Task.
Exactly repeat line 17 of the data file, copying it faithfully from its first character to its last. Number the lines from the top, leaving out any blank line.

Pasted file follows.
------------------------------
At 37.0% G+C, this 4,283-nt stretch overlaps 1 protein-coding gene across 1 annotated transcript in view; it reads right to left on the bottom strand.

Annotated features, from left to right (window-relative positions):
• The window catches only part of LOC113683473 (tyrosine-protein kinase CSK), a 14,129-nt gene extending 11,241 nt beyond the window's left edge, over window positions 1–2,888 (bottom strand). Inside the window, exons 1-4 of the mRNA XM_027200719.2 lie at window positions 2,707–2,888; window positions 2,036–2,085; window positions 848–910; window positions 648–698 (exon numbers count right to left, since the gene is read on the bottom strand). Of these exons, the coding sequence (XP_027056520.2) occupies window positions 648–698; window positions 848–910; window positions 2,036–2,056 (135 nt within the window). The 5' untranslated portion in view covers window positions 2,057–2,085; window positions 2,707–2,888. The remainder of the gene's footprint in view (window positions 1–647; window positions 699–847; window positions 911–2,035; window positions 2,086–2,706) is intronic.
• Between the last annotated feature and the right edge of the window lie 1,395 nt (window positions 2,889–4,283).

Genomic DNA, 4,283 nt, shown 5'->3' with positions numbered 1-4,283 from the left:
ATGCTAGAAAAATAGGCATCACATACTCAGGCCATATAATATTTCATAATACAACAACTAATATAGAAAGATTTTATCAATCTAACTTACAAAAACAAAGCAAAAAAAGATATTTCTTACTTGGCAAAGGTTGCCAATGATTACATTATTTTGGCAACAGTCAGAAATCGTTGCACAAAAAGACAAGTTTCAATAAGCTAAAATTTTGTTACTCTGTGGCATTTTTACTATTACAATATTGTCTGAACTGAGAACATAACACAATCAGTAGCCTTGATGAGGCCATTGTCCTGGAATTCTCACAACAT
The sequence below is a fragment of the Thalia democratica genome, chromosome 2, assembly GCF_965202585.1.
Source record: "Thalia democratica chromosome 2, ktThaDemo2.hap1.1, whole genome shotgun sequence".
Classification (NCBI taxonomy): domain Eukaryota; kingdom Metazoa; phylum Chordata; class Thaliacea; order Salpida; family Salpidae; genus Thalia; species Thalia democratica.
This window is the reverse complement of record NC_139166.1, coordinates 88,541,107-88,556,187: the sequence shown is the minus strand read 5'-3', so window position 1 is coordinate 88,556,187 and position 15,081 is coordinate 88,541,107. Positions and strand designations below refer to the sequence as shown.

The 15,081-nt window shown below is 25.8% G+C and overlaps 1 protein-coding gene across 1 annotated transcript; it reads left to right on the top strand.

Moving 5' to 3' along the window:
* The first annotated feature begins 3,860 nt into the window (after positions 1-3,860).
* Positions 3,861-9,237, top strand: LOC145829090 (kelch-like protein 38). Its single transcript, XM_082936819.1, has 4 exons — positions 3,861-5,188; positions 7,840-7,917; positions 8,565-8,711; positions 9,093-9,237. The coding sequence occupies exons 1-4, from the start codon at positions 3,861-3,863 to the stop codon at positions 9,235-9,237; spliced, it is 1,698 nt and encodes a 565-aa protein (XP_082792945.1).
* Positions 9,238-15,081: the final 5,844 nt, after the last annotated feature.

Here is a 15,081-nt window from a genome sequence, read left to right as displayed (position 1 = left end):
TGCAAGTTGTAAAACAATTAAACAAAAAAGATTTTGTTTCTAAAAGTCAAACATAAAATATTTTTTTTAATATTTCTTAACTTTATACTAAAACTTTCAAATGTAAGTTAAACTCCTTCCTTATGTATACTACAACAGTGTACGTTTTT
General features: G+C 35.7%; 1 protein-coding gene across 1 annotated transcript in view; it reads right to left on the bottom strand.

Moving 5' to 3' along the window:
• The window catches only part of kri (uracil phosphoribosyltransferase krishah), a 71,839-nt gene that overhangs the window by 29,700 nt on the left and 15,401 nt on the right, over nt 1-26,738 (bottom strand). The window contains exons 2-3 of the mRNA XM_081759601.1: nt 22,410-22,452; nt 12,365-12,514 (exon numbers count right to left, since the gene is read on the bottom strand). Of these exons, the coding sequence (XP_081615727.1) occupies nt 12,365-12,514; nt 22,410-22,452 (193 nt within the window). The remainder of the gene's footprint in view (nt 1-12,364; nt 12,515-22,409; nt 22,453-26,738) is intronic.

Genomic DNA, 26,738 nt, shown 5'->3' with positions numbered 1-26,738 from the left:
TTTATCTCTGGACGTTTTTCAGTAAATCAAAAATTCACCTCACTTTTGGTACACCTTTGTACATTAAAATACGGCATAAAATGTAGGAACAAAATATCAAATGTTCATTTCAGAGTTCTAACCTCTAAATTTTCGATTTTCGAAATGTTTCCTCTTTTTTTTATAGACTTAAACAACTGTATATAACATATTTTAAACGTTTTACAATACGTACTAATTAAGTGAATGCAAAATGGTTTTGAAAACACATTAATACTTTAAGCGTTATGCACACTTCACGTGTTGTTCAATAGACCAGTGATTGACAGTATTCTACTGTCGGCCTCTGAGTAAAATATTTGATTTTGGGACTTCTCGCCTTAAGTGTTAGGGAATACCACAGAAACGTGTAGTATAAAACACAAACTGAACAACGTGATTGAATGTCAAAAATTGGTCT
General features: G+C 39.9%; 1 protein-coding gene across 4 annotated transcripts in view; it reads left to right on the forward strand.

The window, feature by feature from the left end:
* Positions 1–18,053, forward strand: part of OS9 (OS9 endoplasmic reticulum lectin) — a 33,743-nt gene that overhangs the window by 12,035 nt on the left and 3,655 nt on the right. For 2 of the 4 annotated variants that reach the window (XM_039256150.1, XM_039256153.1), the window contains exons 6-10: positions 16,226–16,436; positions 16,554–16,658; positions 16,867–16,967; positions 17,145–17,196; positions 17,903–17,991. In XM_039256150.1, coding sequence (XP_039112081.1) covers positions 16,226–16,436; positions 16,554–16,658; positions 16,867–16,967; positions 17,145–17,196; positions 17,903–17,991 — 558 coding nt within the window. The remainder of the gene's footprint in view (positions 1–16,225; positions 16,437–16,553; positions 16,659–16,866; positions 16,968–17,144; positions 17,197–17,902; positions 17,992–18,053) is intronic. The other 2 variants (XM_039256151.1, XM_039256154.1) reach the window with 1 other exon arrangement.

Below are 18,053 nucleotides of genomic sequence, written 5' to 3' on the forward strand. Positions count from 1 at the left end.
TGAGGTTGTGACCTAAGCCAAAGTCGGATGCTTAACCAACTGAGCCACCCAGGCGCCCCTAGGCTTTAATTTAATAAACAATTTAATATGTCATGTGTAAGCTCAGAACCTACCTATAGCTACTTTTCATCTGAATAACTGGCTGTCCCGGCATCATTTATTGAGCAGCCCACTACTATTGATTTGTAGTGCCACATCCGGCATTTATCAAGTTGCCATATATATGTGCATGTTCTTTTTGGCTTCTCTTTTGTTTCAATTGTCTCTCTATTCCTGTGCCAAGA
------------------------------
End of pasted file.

TGCAAGTTGTAAAACAATTAAACAAAAAAGATTTTGTTTCTAAAAGTCAAACATAAAATATTTTTTTTAATATTTCTTAACTTTATACTAAAACTTTCAAATGTAAGTTAAACTCCTTCCTTATGTATACTACAACAGTGTACGTTTTT